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Macromolecules: large molecules, such as lipids, proteins, complex carbohydrates and nucleic acids, that are made by the cell.

Synthesis of biomacromolecules • Autotroph – an organism that makes its own food from light energy or chemical energy without eating. • Chemotroph – an organism that synthesis food through chemical processes other than photosynthesis. • Heterotroph – organisms that consume other organisms as food. They are not able to make organic molecules from simple inorganic compounds.

Making a polymer • Biomacromolecules are built up by linking monomers to form long chains called polymers. This is known as polymerisation.

– Monomer – a small molecule that acts as a building block for macromolecules. – Polymer – large molecules built up from linking smaller molecules together by the process of polymerisation.

• Condensation polymerisation: Monomers link together when the hydroxyl (-OH) group of one monomer reacts with the hydrogen atom of another monomer, forming a water molecule.




+ H2 O

Carbohydrates • Carbohydrates – organic compound consisting of a chain of carbon atoms to which hydrogen and oxygen are attached in a 2:1 ratio. • Carbohydrates can be classified as – Monosaccharides (one sugar) – disaccharides (two sugars) – polysaccharides (many sugars) depending on the linkage of monomers. Glycoproteins – a combination of carbohydrate and protein molecules.

• Cellulose is a polysaccharide that is the most abundant organic compound found in nature. It is only found in plants. • Humans lack the enzyme required to break cellulose down.

Lipids • Lipids – a general term for fats, oils and waxes; they are insoluble in water (hydrophobic) and largely made up of molecules containing carbon, hydrogen, oxygen and, at times, phosphorous and nitrogen. • In cells, lipids have three important functions: – Energy storage – they have twice the amount of energy as carbohydrates – Structural component of membranes – Specific biological functions, such as transmission of chemical signals both within and between cells.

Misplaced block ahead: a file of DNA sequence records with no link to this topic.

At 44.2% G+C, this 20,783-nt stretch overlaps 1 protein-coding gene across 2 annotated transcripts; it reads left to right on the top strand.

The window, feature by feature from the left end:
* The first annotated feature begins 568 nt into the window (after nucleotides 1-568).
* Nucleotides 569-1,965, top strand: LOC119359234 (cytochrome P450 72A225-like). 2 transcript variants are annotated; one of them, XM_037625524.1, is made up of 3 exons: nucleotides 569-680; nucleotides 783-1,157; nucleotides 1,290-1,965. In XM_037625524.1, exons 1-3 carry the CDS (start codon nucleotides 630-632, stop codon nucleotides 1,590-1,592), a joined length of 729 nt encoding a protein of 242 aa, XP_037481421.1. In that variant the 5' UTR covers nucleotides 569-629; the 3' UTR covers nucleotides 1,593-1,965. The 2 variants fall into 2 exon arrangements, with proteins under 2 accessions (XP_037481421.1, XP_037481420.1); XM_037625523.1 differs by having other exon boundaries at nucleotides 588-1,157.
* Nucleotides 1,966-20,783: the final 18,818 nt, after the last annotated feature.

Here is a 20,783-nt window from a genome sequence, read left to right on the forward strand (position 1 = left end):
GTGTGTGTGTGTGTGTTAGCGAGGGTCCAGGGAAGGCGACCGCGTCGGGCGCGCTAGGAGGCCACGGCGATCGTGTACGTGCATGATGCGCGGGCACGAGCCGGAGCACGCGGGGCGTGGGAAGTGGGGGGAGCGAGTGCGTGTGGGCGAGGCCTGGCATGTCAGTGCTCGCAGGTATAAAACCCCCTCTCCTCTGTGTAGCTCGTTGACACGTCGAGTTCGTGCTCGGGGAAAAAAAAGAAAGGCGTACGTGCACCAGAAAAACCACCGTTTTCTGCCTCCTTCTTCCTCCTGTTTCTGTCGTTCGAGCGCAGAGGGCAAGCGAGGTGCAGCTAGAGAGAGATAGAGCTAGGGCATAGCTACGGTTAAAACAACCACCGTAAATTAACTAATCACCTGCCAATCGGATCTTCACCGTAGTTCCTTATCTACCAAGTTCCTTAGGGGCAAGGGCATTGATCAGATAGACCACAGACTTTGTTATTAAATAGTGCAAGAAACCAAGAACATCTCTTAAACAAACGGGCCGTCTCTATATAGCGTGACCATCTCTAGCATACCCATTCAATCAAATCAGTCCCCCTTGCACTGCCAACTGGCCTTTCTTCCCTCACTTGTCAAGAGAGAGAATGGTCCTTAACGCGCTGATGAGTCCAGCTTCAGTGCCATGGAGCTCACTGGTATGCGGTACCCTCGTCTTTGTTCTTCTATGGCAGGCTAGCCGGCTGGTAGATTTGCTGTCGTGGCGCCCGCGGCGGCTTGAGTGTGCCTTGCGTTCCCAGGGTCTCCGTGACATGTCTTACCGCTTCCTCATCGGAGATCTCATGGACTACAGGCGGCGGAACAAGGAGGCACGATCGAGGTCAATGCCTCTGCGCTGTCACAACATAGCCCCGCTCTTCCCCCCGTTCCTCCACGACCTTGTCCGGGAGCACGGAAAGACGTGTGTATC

The structure of lipids • Hydrophilic (water loving) head • Hydrophobic (water hating) tail

• Lipids can have hydrophobic and hydrophilic regions (amphipathic)

- Triglycerides • Triglyceride – a simple neutral lipid formed by linking the alcohol glycerol with three fatty acids; these lipids are stored in special cells in the adipose tissue of animals. • Triglycerides can be – – Saturated: when all the bonds between carbon and hydrogen atoms are single bonds. (solid at room temp). – Unsaturated: when one or more double or triple bonds exist between carbon atoms within the molecule. (liquid at room temp)

Lipids in the membranes of cells • Phospholipids – lipid molecules that contain a phosphorus; each molecule has a hydrophilic and hydrophobic end; forms the bilayer of the plasma membrane. • Glycolipids – lipid molecule with an attached short chain carbohydrate; its role is to provide energy or to serve in cell membranes as a marker for cellular recognition. • Cholesterol – a lipid steroid that is essential in the structure of animal cell membranes. It is the starting point for synthesis of all the steroid hormones, e.g. testosterone and oestrogen.

PROTEINS • Protein – a macromolecule built up of amino acid monomers; proteins have specific structural and functional roles in living things and are produced from the information encoded in an organism’s genetic material. • Virtually everything a cell is or does depends on the proteins it contains. • Proteome – the structure and properties of all the proteins produced by an organism’s genetic material. • The diversity of proteins can be explained by the way their subunits, the 20 amino acids are sequenced in various combinations.

- Amino acids • Amino acids – a small molecule that is the monomer for proteins; 20 different amino acids make up proteins and all have the same functional groups (NH2 and COOH). They differ in the number and types of atoms that make up the R group of the molecule. (these can be polar or non-polar)

From amino acids to proteins 1. PRIMARY STRUCTURE DNA determines the sequence of amino acids in the polypeptide. Amino acids bond together in the process of condensation polymerisation and each bond formed is called a peptide bond. 2. SECONDARY STRUCTURE Alpha helices or beta sheets are formed due to hydrogen bonding between the amino acids. 3. TERTIARY STRUCTURE Hydrophilic R groups attract each other as do hydrophobic R groups. Polypeptide becomes coiled folded or twisted into the functional shape. Disulfide bridges can form (s-s). A change in one amino acid will alter this shape and it may not function properly. 4. QUATERNARY STRUCTURE Two or more polypeptides bonding together. E.g. haemoglobin.

• Proteins can lose their functional shape if they are exposed to high temperatures, strong salty solutions or very acidic or alkaline conditions. These conditions can denature or change the shape of the protein molecules. • Sometimes if the change is small the protein can return to its functional shape. However if the change is major, it cannot.

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